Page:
The Sustainability Officer's Handbook
How to Emerge Greener and Stronger from the Recession
Businesses are being told from all sides that they should show their corporate responsibility and their commitment to future profits by "going green". But the advice usually comes without precise instructions about how to get there. Good resolutions can be easier to make than to put into effect! Not every business has environmental experts on staff - so what are they to do? The cost of hiring consultants can seem out of reach, particularly in these recessionary times when money is hard to come by.
The Sustainability Officer's Handbook is the resource that businesses need. Subtitled A Step-by-Step Guide to Helping Your Organization Become Sustainable, it is a comprehensive manual for managers about how to become green in an orderly, attainable way. It features user-friendly checklists that will guide managers to:
The checklists ensure that managers focus on the important tasks, ask the right questions, and make effective plans. Because every business faces its own sustainability challenges, a clear focus is kept on the need to measure costs and benefits so that only those steps are taken that will have real profit-making value to the business.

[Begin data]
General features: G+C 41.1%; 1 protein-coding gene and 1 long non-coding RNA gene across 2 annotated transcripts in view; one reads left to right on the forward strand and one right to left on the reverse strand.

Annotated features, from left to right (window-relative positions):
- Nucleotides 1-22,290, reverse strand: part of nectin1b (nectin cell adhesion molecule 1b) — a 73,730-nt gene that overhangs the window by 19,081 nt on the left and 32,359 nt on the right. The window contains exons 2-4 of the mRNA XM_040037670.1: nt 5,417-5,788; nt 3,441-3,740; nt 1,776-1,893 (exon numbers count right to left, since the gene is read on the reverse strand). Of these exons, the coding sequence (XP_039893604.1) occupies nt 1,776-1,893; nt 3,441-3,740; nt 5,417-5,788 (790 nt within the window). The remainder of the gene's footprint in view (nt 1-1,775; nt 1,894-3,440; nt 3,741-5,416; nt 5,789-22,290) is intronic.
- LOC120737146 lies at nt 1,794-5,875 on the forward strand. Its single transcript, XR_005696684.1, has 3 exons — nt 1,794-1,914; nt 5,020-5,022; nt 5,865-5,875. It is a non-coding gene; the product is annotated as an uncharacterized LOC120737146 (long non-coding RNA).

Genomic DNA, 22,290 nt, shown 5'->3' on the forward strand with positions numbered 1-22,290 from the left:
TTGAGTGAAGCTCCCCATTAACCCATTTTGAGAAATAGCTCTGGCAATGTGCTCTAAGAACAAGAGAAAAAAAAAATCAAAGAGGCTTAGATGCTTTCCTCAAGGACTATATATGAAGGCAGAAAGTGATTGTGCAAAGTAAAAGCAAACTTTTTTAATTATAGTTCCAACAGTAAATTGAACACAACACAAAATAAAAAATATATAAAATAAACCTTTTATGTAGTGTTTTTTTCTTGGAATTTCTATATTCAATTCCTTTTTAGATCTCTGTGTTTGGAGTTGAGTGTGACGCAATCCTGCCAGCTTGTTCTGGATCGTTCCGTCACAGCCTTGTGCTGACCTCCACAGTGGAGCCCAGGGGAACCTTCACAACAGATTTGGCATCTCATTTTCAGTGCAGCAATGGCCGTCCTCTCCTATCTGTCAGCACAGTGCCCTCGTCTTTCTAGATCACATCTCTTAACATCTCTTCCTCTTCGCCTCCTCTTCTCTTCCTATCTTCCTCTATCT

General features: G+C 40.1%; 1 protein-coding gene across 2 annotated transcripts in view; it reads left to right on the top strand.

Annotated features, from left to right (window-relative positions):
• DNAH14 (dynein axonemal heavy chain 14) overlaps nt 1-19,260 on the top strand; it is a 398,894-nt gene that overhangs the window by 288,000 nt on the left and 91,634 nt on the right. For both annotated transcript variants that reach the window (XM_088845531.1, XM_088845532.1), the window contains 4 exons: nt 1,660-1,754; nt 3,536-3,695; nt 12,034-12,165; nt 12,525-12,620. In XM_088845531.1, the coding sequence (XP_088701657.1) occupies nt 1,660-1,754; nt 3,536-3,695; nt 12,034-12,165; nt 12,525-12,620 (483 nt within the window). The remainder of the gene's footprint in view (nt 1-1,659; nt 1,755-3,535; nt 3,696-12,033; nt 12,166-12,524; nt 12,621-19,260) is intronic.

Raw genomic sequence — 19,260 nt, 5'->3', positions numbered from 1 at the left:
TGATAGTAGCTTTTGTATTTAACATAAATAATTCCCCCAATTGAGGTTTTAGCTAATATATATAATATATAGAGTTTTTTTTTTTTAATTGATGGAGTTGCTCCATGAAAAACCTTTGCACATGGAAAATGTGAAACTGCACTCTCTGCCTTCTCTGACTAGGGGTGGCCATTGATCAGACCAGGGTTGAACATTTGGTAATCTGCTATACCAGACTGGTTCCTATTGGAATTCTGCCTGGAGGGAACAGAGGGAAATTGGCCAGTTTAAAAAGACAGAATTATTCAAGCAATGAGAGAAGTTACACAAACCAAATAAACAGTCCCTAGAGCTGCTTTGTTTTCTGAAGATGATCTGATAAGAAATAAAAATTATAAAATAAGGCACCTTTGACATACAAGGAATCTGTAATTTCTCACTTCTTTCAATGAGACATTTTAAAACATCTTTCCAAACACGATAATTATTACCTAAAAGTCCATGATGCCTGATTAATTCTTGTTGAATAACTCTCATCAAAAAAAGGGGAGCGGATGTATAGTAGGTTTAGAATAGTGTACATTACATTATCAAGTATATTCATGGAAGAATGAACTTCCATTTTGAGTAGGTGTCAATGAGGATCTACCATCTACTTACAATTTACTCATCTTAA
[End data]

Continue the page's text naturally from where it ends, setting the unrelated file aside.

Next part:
"It is useful to have the force of upper management on one's side. If the CEO of your organization communicates clearly that he or she is committed to sustainability, and that all employees should help you carry out audits and put plans into effect, you are more likely to experience the support of your co-workers. Ideally, the CEO will also agree that employees can earn bonuses or other incentives for successfully carrying out sustainability plans. Orders from on high, backed by compensation incentives, can be hugely motivational, and this strategy is something that you should suggest to your CEO."
The Sustainability Officer's Handbook, page 6
"The old saying If it is not measured, it won't be managed is as true for sustainability as it is for any other activity. All corporations need information about matters that are important to their success. Financial information has typically been the single most important concern for managers under the business-as-usual approach, and the economic performance of your corporation remains a matter of key importance under the sustainability approach. But the corporation's environmental and social performance are just as important. If your corporation is going to pursue sustainability, you will have to introduce concrete ways to measure your success in all areas."
The Sustainability Officer's Handbook, page 12
The Sustainability Officer's Handbook, page 41
The Sustainability Officer's Handbook, page 119
Biodiversity and business: the economics of nature